Dear Holy Rebels,

I am: Follower of the Way and the Divine One and a Holy Rebel. White, heterosexual female wife, mother, aunt, sister, step-mother, cousin, friend, colleague, teacher, ordained United Methodist minister, and great granddaughter of the largest enslaver in Carroll County, Georgia. Born and raised in Atlanta, Georgia.

I recall as a 13 year old during the implementation of the Civil Rights Act and the integration of schools in Atlanta my parents, whom I love and who raised me in a Southern Baptist congregation, told me that “we never owned slaves” and didn’t owe “Black People” anything. My parents were products of Jim Crow segregation laws, and because two of my relatives had yet to do the genealogical research of the Martin family (my paternal family) my father had no idea that his grandfather had owned slaves. Even if he and my mother had known this at the time, I do not think it would have changed their minds about their own complicity and benefit from my father’s great grandfather owning slaves.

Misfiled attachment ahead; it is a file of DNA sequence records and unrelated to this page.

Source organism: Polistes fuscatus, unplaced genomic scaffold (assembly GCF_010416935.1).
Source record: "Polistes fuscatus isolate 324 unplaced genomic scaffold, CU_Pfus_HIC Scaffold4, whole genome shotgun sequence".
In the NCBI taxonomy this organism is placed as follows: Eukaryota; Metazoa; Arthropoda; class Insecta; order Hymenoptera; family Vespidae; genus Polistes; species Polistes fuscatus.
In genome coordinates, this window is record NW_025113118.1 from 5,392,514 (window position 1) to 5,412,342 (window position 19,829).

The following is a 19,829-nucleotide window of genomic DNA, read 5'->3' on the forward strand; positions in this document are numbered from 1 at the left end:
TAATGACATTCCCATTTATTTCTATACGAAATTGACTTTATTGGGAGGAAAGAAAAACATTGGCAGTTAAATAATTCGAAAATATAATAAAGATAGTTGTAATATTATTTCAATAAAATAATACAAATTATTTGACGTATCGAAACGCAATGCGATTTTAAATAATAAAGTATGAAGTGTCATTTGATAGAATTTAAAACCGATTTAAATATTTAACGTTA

As a 13 year old in high school, I knew that the Black students in my classes were like me—they were in school to learn and a few of them were “brains” like me. That was my nickname in high school—“the brain”—I have always been a learner, a thinker/intellectual, and curious about people and the world. During my ninth grade year I decided to run for a student government office—vice-president of the ninth grade student council—and my opponent was a Black male whom I had classes with and was a “brain” like me, Joseph Youngblood. After the voting, Joseph and I were in a tie so there had to be a “run-off”. We had to “campaign” again, and we both knew and discussed together that this voting was really about “White vs. Black”. We felt it, we both heard and received the comments—good and bad—that informed us that for many of our fellow students this was about race and not who would best represent them on the student council. Joseph and I agreed that we were both capable of being excellent student council representatives for the ninth grade. I received the most votes in the runoff and became the vice-president for the ninth grade for student council. It was a bittersweet win. I was glad I won, and knew that the vote was more about race than about my capabilities to lead/represent.